- The occupation is governed by a security and military system that does not stop practicing terrorism and aggression
GAZA CITY: Palestine should not expect a radical change in Israeli policy, especially toward Gaza, following the end of Benjamin Netanyahu’s premiership, Palestinian political figures have warned.
However, opinions still differ on the formation of the new Israeli government headed by Natfali Bennett.
Palestinian factions agreed that the new government will not differ from its predecessors.
Osama Hamdi, 33, hailed the departure of Netanyahu as “a great achievement.”
He told Arab News: “The fall of any tyrant, no matter who comes next, should be considered positive, regardless of who will follow in power, even though all Israelis are not doing anything in our favor.”
But Hamdi warned that the new government does not have a strong base in the Knesset and within Israeli society.
Israel’s parliament narrowly approved the new Bennett-led coalition government on Sunday, ending Netanyahu’s historic 12-year rule.
The divisive former prime minister — the longest to ever hold office in Israel — will now serve as opposition leader.
Under a coalition agreement, Bennett will hold office for the first two years of the term, and then Minister of Foreign Affairs Yair Lapid, the architect of the coalition, will become prime minister.
Mohammed Sultan, 45, said that Netanyahu is a “strong figure” who can reach solutions with Palestinians, but in light of the weak new government, no real breakthrough can be achieved regarding Israel’s relationship with the Gaza Strip.
“Throughout history, strong leaders in Israel have taken bold steps — whether in war or peace — like Rabin, Sharon and Netanyahu. Now there is a government in which there is no real leader, so nothing can be achieved with it,” Sultan said.
Israel has imposed a blockade on the Gaza Strip since Hamas took control of the area in 2007. The coastal strip has witnessed four wars and a rounds of fighting since then. Hamas does not expect any change in its relationship with Israel following the inauguration of the new government, especially in light of ongoing tensions with Jerusalem, which led to a military confrontation last month.
Sami Abu Zuhri, a Hamas official, said on Twitter: “We do not count on any change in the occupation governments.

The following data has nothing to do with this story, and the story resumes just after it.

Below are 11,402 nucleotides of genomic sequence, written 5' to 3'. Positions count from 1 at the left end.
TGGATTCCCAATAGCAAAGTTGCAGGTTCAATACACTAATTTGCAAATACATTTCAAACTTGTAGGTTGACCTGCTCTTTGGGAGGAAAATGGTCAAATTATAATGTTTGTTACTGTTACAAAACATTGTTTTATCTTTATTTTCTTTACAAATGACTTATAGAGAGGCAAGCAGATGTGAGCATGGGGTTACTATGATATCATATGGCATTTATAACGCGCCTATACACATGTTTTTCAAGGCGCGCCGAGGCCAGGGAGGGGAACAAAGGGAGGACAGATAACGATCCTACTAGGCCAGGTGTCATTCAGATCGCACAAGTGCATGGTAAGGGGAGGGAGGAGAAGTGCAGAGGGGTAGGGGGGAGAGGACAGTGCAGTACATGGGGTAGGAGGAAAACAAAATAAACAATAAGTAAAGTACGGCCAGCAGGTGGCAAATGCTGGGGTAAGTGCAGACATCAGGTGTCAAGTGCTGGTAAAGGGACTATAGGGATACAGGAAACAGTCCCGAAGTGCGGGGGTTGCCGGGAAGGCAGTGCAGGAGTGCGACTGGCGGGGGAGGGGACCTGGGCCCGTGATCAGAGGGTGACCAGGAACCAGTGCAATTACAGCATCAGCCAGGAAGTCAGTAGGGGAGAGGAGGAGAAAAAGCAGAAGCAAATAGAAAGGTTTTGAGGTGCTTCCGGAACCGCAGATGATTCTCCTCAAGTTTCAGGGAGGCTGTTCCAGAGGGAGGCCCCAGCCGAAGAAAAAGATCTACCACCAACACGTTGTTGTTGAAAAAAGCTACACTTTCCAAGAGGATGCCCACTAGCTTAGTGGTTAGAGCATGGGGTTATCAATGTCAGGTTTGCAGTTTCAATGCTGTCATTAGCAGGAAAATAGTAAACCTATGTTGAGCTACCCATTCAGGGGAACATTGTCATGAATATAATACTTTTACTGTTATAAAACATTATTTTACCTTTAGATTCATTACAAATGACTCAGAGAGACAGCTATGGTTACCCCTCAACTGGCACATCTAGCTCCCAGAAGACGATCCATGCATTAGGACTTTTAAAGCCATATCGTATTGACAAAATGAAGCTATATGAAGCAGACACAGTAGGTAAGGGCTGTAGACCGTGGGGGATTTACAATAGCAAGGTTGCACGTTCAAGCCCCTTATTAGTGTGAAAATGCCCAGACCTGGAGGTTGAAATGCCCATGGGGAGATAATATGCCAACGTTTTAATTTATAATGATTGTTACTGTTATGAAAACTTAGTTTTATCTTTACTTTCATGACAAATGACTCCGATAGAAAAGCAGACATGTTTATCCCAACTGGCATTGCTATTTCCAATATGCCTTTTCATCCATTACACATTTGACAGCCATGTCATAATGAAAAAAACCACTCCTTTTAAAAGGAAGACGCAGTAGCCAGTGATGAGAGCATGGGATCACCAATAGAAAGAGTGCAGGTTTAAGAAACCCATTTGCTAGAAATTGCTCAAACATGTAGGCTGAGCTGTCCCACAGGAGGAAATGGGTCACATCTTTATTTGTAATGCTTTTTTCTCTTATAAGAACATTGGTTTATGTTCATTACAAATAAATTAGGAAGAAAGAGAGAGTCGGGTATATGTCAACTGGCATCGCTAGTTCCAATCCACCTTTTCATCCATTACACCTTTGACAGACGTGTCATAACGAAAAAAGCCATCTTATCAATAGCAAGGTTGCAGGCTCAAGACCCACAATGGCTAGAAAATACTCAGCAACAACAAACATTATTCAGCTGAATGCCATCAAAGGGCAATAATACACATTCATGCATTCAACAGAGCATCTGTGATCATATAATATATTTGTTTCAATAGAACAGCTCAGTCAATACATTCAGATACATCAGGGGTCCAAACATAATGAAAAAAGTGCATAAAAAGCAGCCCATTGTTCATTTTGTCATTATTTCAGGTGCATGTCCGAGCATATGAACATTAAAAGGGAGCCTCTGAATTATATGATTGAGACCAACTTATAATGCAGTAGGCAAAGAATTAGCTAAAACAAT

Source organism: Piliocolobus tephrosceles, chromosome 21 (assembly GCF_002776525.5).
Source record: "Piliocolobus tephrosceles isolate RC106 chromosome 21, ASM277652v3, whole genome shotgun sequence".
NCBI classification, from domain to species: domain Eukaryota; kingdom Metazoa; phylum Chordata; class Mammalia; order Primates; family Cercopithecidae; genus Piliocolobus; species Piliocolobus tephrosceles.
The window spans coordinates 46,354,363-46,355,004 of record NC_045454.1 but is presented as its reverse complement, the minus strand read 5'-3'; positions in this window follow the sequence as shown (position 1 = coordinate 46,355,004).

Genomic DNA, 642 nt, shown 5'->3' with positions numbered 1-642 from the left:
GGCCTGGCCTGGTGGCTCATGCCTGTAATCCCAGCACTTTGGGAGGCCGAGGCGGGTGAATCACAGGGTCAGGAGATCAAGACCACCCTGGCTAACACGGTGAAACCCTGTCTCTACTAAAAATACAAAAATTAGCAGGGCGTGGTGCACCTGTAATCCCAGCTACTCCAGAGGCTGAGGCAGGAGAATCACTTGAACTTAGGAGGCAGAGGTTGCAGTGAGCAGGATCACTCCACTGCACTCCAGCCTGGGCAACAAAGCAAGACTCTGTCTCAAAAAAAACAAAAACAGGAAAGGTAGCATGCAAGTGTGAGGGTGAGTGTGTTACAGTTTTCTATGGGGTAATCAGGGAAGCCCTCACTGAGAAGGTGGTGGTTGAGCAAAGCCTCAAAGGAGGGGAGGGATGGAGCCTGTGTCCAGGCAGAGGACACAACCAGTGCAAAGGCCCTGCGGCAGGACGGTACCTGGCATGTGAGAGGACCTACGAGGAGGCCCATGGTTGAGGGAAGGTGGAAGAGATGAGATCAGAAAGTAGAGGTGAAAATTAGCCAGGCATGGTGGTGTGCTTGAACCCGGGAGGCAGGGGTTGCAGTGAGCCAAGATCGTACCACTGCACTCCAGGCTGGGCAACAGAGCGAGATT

“They are united on the policy of killing and confiscation of Palestinian rights, but the fall of Netanyahu is one of the successive consequences of the victory of the resistance.”
Islamic Jihad spokesman Tariq Salmi said in a press statement: “The occupation is governed by a security and military system that does not stop practicing
terrorism and aggression.
“Therefore, we must always be ready to defend our people, our land and confront this entity.”
The Popular Front for the Liberation of Palestine said: “The formation of a new occupation government headed by Naftali Bennett and Yair Lapid alternately will not change anything on the ground.
“The new prime minister agrees, in essence, with Netanyahu’s program and policies, which are based on aggression, settlements and Judaization.”
Mustafa Ibrahim, a writer specializing in Israeli affairs, also warned that there would be no real change in Israel’s relationship with the Gaza Strip.
“This government is not a change for the Palestinians,” he told Arab News.
“It is an extension of the Netanyahu government as a result of the contradictions in it. It cannot take fateful decisions, but it will be more concerned with internal Israeli issues.
“The new government will abide by the red lines set by the previous government, that easing the blockade imposed on Gaza is linked to the release of the Israelis in Gaza, and agreement on this requires a strong government and a strong Israeli leader, which is not present in the new government.”
However, Ibrahim said that foreign pressure, especially from the US, “may make a difference in Israel’s relationship with Gaza and could keep the flame of confrontation dormant for a period of time.”
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